Then the push direction determining means determines the direction of the push, based on the push position of the pusher detected by the position detecting means, in the predetermined time after the change in the state of the switch. The “push position of the pusher detected by the position detecting means, in the predetermined time after the change in the state of the switch” herein is a concept also embracing a push position detected without movement of the pusher (unchanged push position itself), as well as the change of the push position detected with movement of the pusher. Namely, the push direction determining means determines the direction of the push by the change of the push position or by the push position itself. This “direction of the push” is a broad concept meaning the direction of the change (moving direction of the push position) in the case where the push position changes, and meaning a relative location of the push position on the key top surface in the case where the push position is unchanged. For example, in a case where the push position is unchanged near an upper end on the key top surface, the direction of the push is determined to be “upward”.

In this manner the detection of the push on the key top and the detection of input information can be substantialized, not only by the operation to move the push position (also embracing the barycentric position) of the pusher, but also by only the simple operation to push the key while keeping the push position at a certain location on the key top surface for the predetermined time, whereby it is feasible to reduce the number of operations on the input key in input of information and to designate information to be inputted, by a simpler operation.

In order to achieve the above object, an input apparatus according to the present invention is an input apparatus for inputting information by an input key to which a plurality of input information elements are assigned, the input apparatus comprising: the input key comprising a key top to be pushed; moving direction detecting means for detecting a moving direction of a pusher of a finger or the like in contact with a surface of the key top during movement thereof on the key top surface; and a switch to change a state with a push on the key top; and converting means for converting a state of the switch and the moving direction detected by the moving direction detecting means, into input information.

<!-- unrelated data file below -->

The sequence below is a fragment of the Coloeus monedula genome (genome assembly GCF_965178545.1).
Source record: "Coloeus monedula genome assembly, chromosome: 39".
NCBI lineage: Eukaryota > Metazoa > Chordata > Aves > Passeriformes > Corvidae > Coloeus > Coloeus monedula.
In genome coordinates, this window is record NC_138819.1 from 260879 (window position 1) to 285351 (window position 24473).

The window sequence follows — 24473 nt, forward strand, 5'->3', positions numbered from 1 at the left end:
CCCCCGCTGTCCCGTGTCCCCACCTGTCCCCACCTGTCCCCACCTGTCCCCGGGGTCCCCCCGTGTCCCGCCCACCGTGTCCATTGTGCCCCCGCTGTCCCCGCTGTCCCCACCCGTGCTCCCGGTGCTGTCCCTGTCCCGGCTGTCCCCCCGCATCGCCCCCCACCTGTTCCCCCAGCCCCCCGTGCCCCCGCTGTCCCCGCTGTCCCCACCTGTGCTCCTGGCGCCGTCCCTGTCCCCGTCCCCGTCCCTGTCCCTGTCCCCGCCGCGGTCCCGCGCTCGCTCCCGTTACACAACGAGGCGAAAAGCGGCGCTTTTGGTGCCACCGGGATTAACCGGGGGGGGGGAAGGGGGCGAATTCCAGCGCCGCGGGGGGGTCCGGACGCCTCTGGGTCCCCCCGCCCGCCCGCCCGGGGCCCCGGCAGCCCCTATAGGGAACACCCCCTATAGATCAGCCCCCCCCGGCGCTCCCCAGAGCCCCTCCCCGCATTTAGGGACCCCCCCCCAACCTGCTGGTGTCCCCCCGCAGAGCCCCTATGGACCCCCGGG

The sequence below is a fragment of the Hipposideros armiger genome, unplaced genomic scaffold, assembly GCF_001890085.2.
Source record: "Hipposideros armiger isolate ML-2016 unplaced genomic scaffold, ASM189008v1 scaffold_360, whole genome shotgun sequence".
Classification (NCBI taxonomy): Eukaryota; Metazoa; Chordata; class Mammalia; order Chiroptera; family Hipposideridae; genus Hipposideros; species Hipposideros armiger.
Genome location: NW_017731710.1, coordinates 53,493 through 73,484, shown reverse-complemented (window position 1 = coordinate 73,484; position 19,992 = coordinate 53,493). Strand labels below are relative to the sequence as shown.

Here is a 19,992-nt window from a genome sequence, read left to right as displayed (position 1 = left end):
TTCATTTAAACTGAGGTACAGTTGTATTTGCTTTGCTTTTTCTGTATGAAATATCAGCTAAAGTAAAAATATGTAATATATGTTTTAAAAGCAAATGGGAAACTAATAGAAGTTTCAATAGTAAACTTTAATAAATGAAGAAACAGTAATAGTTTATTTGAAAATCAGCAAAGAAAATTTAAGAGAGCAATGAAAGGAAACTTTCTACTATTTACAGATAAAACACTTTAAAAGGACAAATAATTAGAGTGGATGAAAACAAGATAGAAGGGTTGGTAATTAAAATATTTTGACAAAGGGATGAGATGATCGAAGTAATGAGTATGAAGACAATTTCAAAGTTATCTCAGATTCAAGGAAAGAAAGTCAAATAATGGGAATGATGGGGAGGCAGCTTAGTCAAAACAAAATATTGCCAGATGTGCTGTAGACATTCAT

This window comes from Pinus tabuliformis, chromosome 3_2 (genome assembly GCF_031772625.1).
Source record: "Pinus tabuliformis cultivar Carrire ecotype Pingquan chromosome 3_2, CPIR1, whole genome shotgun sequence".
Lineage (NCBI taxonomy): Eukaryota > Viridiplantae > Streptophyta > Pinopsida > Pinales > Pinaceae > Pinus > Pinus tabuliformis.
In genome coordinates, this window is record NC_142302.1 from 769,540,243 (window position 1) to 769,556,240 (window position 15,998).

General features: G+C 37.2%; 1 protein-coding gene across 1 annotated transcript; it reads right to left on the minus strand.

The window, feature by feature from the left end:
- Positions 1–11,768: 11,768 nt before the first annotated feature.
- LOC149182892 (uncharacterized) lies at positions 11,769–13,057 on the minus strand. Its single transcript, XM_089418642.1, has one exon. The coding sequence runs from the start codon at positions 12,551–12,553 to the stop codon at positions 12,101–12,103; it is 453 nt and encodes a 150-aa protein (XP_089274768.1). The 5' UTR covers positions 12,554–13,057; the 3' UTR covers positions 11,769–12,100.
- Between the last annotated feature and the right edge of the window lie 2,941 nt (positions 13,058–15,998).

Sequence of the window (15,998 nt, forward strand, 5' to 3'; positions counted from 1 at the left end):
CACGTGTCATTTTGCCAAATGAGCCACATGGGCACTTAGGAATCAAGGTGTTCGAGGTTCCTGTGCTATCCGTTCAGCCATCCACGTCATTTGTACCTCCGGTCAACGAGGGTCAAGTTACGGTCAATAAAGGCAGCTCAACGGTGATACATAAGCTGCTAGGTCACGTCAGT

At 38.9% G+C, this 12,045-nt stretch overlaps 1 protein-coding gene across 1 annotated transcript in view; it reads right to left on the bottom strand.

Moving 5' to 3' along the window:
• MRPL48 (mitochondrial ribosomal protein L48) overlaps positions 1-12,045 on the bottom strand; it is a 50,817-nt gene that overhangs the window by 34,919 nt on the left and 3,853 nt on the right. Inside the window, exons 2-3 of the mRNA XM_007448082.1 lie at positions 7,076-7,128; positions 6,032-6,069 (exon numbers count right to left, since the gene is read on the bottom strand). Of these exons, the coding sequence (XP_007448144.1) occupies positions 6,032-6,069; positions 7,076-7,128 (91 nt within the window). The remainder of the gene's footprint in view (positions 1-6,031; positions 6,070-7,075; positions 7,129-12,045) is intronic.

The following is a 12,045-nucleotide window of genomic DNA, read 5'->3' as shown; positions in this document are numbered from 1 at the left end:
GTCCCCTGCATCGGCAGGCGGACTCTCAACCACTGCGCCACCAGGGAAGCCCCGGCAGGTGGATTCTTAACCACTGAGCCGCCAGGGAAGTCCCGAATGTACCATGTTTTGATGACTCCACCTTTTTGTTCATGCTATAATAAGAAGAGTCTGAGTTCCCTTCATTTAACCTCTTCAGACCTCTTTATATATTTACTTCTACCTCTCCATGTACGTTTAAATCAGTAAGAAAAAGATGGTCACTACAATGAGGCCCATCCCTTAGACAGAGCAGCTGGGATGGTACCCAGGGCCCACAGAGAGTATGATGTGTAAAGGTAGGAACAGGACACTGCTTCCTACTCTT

With this input apparatus, a push on the key top can be detected by the state change of the switch in the input key, and the moving direction detecting means detects the moving direction of the pusher on the key top surface, thereby obtaining the input information corresponding to the moving direction. Namely, the detection of the push on the key top and the detection of input information can be substantialized by only the simple operation to move the pusher on the key top surface, whereby it becomes feasible to reduce the number of operations on the input key in input of information and to designate information to be inputted, by a simpler operation.

Another input apparatus according to the present invention is an input apparatus for inputting information by an input key to which a plurality of input information elements are assigned, the input apparatus comprising: the input key comprising: a key top to be pushed; position detecting means for detecting a push position on a surface of the key top, of a pusher of a finger or the like used to push the key top; moving direction detecting means for detecting a moving direction of the pusher during movement of the pusher on the key top surface, based on a change of the push position of the pusher detected by the position detecting means; and a switch to change a state with a push on the key top; and converting means for converting a state of the switch and the moving direction detected by the moving direction detecting means, into input information.